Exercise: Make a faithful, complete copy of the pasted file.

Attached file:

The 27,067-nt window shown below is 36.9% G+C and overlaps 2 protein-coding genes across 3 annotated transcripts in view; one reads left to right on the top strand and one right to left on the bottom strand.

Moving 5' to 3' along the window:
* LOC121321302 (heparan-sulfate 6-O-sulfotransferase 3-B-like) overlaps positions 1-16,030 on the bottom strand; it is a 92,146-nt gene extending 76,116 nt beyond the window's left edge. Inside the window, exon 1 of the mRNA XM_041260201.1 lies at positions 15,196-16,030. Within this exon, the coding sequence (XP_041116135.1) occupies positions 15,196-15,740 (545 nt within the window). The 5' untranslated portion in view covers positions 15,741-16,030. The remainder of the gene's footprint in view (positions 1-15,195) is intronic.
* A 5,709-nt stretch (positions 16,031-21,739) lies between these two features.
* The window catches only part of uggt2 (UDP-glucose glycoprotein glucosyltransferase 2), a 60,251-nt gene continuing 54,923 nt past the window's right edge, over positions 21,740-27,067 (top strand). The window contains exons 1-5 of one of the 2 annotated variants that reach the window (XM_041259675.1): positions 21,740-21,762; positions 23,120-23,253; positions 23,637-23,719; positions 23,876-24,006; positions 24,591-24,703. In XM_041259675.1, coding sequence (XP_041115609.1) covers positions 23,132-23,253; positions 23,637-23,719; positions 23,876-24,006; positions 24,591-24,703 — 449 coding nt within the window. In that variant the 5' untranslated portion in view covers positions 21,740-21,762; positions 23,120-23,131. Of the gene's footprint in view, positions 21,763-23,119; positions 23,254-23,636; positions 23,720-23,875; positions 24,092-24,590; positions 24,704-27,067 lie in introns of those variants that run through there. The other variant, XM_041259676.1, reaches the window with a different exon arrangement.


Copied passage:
The 27,067-nt window shown below is 36.9% G+C and overlaps 2 protein-coding genes across 3 annotated transcripts in view; one reads left to right on the top strand and one right to left on the bottom strand.

Moving 5' to 3' along the window:
* LOC121321302 (heparan-sulfate 6-O-sulfotransferase 3-B-like) overlaps positions 1-16,030 on the bottom strand; it is a 92,146-nt gene extending 76,116 nt beyond the window's left edge. Inside the window, exon 1 of the mRNA XM_041260201.1 lies at positions 15,196-16,030. Within this exon, the coding sequence (XP_041116135.1) occupies positions 15,196-15,740 (545 nt within the window). The 5' untranslated portion in view covers positions 15,741-16,030. The remainder of the gene's footprint in view (positions 1-15,195) is intronic.
* A 5,709-nt stretch (positions 16,031-21,739) lies between these two features.
* The window catches only part of uggt2 (UDP-glucose glycoprotein glucosyltransferase 2), a 60,251-nt gene continuing 54,923 nt past the window's right edge, over positions 21,740-27,067 (top strand). The window contains exons 1-5 of one of the 2 annotated variants that reach the window (XM_041259675.1): positions 21,740-21,762; positions 23,120-23,253; positions 23,637-23,719; positions 23,876-24,006; positions 24,591-24,703. In XM_041259675.1, coding sequence (XP_041115609.1) covers positions 23,132-23,253; positions 23,637-23,719; positions 23,876-24,006; positions 24,591-24,703 — 449 coding nt within the window. In that variant the 5' untranslated portion in view covers positions 21,740-21,762; positions 23,120-23,131. Of the gene's footprint in view, positions 21,763-23,119; positions 23,254-23,636; positions 23,720-23,875; positions 24,092-24,590; positions 24,704-27,067 lie in introns of those variants that run through there. The other variant, XM_041259676.1, reaches the window with a different exon arrangement.